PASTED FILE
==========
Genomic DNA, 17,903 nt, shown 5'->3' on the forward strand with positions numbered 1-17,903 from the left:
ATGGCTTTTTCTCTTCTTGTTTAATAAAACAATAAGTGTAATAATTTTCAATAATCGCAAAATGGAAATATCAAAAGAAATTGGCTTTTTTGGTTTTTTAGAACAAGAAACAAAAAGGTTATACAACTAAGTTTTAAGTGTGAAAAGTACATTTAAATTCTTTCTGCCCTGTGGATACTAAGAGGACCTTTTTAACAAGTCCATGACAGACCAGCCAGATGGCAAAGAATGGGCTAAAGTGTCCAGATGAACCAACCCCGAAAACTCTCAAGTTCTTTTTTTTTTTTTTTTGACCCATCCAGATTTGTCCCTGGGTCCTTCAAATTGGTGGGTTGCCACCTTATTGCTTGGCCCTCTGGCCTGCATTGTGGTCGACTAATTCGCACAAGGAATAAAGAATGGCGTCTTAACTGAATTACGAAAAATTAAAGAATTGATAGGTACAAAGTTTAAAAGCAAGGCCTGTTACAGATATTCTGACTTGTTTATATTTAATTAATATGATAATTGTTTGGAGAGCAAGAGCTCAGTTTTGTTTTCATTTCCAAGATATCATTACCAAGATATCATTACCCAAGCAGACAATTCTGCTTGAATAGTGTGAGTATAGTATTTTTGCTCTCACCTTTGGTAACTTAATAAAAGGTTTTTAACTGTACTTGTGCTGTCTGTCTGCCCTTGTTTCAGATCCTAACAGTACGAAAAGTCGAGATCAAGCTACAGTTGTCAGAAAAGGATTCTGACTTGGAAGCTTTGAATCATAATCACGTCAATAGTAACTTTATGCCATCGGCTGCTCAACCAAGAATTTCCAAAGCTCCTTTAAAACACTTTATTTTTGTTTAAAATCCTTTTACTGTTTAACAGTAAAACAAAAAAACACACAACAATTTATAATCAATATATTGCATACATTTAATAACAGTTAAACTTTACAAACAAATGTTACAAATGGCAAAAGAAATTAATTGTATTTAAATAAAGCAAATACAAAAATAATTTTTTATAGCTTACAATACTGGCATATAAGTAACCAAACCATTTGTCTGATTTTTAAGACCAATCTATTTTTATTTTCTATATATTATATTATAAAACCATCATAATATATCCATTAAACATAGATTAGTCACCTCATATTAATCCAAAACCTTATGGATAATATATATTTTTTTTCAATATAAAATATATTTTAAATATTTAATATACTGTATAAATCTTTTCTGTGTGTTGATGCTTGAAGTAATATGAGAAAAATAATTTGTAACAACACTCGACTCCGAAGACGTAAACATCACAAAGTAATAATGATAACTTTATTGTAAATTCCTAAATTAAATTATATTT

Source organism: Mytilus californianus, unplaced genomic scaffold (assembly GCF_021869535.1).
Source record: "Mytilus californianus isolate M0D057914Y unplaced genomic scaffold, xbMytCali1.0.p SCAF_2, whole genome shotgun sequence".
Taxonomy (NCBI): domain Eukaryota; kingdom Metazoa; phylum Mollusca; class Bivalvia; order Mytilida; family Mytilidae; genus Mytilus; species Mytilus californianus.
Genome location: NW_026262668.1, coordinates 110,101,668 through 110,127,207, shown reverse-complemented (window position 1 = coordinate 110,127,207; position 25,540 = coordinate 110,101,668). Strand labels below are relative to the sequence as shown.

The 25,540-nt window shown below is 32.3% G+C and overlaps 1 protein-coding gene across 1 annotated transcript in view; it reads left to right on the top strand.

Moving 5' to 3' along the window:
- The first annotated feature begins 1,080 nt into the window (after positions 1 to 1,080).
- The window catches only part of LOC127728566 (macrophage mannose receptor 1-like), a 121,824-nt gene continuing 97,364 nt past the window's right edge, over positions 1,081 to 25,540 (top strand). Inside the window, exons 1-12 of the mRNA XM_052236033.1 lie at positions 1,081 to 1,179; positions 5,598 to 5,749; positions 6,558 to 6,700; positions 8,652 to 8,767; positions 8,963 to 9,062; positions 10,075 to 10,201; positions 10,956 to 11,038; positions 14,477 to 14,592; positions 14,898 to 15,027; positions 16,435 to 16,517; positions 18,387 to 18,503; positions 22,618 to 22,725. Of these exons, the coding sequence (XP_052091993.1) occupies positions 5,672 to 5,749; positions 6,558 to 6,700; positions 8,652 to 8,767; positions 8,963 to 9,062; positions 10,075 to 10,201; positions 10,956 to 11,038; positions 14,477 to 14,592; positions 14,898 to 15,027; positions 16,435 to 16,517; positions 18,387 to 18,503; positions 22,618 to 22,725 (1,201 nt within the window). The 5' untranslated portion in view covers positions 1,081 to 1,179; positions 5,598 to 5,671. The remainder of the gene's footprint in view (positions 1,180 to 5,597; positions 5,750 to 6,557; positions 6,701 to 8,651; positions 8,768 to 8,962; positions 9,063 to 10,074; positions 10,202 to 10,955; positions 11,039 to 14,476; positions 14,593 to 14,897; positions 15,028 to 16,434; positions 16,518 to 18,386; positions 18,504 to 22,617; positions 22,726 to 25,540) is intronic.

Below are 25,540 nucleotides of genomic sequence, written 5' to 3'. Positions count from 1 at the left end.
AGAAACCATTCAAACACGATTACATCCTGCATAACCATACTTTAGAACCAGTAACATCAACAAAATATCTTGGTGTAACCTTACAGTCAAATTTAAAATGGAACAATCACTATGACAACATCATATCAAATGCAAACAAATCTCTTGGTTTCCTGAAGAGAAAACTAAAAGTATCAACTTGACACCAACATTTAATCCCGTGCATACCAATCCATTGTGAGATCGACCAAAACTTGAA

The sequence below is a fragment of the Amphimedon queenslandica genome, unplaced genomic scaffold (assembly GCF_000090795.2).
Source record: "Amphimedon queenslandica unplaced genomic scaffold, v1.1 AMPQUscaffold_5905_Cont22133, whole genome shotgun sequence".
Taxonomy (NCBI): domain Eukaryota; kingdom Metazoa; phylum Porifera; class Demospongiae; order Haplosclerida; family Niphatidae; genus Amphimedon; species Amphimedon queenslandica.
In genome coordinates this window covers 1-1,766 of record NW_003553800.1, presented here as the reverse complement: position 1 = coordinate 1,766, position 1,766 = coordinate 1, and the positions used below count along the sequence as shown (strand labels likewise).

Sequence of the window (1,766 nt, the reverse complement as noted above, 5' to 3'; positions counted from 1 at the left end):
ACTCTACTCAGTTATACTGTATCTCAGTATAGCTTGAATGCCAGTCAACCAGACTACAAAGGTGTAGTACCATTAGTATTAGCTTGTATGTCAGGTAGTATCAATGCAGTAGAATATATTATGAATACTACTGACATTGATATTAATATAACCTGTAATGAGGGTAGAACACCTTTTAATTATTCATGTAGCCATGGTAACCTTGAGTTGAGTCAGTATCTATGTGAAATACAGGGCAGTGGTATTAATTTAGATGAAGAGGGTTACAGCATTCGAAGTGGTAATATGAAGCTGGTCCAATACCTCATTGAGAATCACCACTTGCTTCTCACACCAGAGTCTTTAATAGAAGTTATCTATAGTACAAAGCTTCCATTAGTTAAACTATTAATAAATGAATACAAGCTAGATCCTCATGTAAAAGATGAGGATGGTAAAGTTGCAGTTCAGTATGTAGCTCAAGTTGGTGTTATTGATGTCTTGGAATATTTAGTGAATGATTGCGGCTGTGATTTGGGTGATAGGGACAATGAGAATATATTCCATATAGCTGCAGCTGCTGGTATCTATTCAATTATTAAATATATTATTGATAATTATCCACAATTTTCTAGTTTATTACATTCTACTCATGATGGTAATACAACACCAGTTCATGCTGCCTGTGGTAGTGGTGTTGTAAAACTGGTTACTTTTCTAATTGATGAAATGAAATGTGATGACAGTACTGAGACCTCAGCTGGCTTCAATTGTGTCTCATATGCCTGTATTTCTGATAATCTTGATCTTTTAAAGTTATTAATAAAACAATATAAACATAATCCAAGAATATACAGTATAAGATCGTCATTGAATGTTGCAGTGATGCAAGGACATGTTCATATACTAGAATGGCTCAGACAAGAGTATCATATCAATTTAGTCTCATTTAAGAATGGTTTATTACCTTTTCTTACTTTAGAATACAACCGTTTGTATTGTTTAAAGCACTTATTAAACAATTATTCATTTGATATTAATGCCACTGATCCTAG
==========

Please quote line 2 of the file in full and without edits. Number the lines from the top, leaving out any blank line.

ATGGCTTTTTCTCTTCTTGTTTAATAAAACAATAAGTGTAATAATTTTCAATAATCGCAAAATGGAAATATCAAAAGAAATTGGCTTTTTTGGTTTTTTAGAACAAGAAACAAAAAGGTTATACAACTAAGTTTTAAGTGTGAAAAGTACATTTAAATTCTTTCTGCCCTGTGGATACTAAGAGGACCTTTTTAACAAGTCCATGACAGACCAGCCAGATGGCAAAGAATGGGCTAAAGTGTCCAGATGAACCAACCCCGAAAACTCTCAAGTTCTTTTTTTTTTTTTTTTGACCCATCCAGATTTGTCCCTGGGTCCTTCAAATTGGTGGGTTGCCACCTTATTGCTTGGCCCTCTGGCCTGCATTGTGGTCGACTAATTCGCACAAGGAATAAAGAATGGCGTCTTAACTGAATTACGAAAAATTAAAGAATTGATAGGTACAAAGTTTAAAAGCAAGGCCTGTTACAGATATTCTGACTTGTTTATATTTAATTAATATGATAATTGTTTGGAGAGCAAGAGCTCAGTTTTGTTTTCATTTCCAAGATATCATTACCAAGATATCATTACCCAAGCAGACAATTCTGCTTGAATAGTGTGAGTATAGTATTTTTGCTCTCACCTTTGGTAACTTAATAAAAGGTTTTTAACTGTACTTGTGCTGTCTGTCTGCCCTTGTTTCAGATCCTAACAGTACGAAAAGTCGAGATCAAGCTACAGTTGTCAGAAAAGGATTCTGACTTGGAAGCTTTGAATCATAATCACGTCAATAGTAACTTTATGCCATCGGCTGCTCAACCAAGAATTTCCAAAGCTCCTTTAAAACACTTTATTTTTGTTTAAAATCCTTTTACTGTTTAACAGTAAAACAAAAAAACACACAACAATTTATAATCAATATATTGCATACATTTAATAACAGTTAAACTTTACAAACAAATGTTACAAATGGCAAAAGAAATTAATTGTATTTAAATAAAGCAAATACAAAAATAATTTTTTATAGCTTACAATACTGGCATATAAGTAACCAAACCATTTGTCTGATTTTTAAGACCAATCTATTTTTATTTTCTATATATTATATTATAAAACCATCATAATATATCCATTAAACATAGATTAGTCACCTCATATTAATCCAAAACCTTATGGATAATATATATTTTTTTTCAATATAAAATATATTTTAAATATTTAATATACTGTATAAATCTTTTCTGTGTGTTGATGCTTGAAGTAATATGAGAAAAATAATTTGTAACAACACTCGACTCCGAAGACGTAAACATCACAAAGTAATAATGATAACTTTATTGTAAATTCCTAAATTAAATTATATTT